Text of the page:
Ottawa, ON – The Canadian Pork Council (CPC) has been following with great interest developments in trade negotiations between Canada and South Korea and welcome today’s news that the terms of the Free Trade Agreement (FTA) has been finalized. The Canadian government’s commitment to its trade negotiations program is key to maintaining existing pork markets, and opening up new markets to pork is critical to the Canadian hog industry.
“The completion of a Canada-South Korean Free Trade Agreement was of critical importance for the Canadian pork sector. Korean people recognise the quality of Canadian pork due and we look forward to rebuilding market share lost in South Korea,” stated CPC’s Chair Jean-Guy Vincent. “The absence of an FTA with Korea was causing substantial and growing prejudice to the Canadian pork industry due to the tariff rates since all of our key competitors in Korea have FTAs in place.”
The Canadian pork industry has been a strong advocate for completing a Canada-Korea FTA to prevent further deterioration in Canada’s competitive position in that market against competitors – the United States, the European Union and Chile, all of which have free trade deals in place. The FTA will allow the pork industry the possibility of being on an equal footing with those competitors in what has at times been the industries third or fourth most important export market. Without an FTA with Korea, Canada’s 223 million dollars of pork trade with Korea in 2011 and 129 million dollars of pork trade in 2012 would largely disappear when the FTAs Korea has signed with three other countries are fully implemented. Canada exported approximately 76 million dollars of pork to Korea in 2013.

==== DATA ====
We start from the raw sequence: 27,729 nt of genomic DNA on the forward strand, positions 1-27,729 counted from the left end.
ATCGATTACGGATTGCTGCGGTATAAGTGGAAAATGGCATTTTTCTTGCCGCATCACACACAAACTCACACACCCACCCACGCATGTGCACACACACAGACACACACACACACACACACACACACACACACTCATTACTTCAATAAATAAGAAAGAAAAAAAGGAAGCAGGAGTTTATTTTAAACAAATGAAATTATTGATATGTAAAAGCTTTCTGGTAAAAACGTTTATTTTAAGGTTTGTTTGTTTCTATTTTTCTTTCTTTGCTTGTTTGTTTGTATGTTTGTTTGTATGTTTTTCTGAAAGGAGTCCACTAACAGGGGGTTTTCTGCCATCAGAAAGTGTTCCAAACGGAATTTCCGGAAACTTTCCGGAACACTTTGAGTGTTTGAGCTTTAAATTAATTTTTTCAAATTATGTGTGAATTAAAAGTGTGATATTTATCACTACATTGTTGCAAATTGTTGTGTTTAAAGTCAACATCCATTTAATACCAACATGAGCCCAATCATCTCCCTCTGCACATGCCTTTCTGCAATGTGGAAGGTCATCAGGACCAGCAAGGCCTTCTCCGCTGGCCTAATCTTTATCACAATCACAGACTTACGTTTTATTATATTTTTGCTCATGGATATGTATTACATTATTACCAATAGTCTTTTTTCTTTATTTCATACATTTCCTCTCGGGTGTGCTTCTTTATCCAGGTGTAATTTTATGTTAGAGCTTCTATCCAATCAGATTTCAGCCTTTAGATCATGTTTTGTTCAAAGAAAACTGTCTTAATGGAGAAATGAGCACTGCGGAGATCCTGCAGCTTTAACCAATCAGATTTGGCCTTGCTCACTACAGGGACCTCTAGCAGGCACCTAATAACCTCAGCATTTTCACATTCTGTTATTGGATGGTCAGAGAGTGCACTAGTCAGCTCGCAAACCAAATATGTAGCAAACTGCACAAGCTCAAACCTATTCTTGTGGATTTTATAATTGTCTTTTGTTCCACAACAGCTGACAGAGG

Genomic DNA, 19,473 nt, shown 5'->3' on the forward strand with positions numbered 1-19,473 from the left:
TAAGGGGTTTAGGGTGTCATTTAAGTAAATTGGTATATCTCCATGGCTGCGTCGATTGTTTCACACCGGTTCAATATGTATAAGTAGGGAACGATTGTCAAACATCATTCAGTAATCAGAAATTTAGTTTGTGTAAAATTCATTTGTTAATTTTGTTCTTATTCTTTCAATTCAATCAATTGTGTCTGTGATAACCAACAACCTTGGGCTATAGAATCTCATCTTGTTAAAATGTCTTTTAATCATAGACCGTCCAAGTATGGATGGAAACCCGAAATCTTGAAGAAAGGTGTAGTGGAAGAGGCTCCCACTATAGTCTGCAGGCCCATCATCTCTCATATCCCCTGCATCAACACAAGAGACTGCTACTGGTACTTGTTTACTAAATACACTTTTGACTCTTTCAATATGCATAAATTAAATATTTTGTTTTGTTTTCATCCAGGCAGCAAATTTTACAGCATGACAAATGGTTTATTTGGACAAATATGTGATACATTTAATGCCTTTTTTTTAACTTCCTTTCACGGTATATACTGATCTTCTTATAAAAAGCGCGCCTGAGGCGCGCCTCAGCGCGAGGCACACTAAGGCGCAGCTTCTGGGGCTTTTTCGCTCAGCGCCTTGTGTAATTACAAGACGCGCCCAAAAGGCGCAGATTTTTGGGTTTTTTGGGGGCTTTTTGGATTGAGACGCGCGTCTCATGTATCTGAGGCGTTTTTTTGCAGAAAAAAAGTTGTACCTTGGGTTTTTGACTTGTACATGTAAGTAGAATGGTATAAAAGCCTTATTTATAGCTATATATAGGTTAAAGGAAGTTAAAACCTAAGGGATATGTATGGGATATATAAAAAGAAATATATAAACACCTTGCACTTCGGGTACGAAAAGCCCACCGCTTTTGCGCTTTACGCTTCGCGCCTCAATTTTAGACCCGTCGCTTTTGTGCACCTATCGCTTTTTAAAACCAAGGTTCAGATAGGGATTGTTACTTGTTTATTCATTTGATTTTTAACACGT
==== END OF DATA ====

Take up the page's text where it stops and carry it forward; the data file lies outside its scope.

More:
South Korea has always been a top 5 market and the high value of the items sold there, such as chilled (shoulder) butts and bellies, is significant enough to have a major impact on Canadian hog prices and jobs in both the farming and processing sectors should Canada lose access to the market. An American study evaluated the benefits for the US pork sector of the FTA between US and Korea at US $10 per hog. The benefits for the Canadian pork industry of a Canadian FTA with South Korea should be similar as those in the US.
“2014 marks the 20th anniversary of the North American Free Trade Agreement signed by Canada, Mexico, and the United States that created a trilateral rules-based trade bloc in North America,” added Mr. Vincent. “Canadian hog producers, pork processors and meat traders and the many other companies in Canada that provide inputs and services to our industry have a very strong interest in Canada aggressively pursuing further progress toward reducing agri-food trade barriers and trade-distorting subsidies, and achieving additional market access”
The CPC serves as the national voice for hog producers in Canada. A federation of nine provincial pork industry associations, our organization’s purpose is to play a leadership role in achieving and maintaining a dynamic and prosperous Canadian pork sector.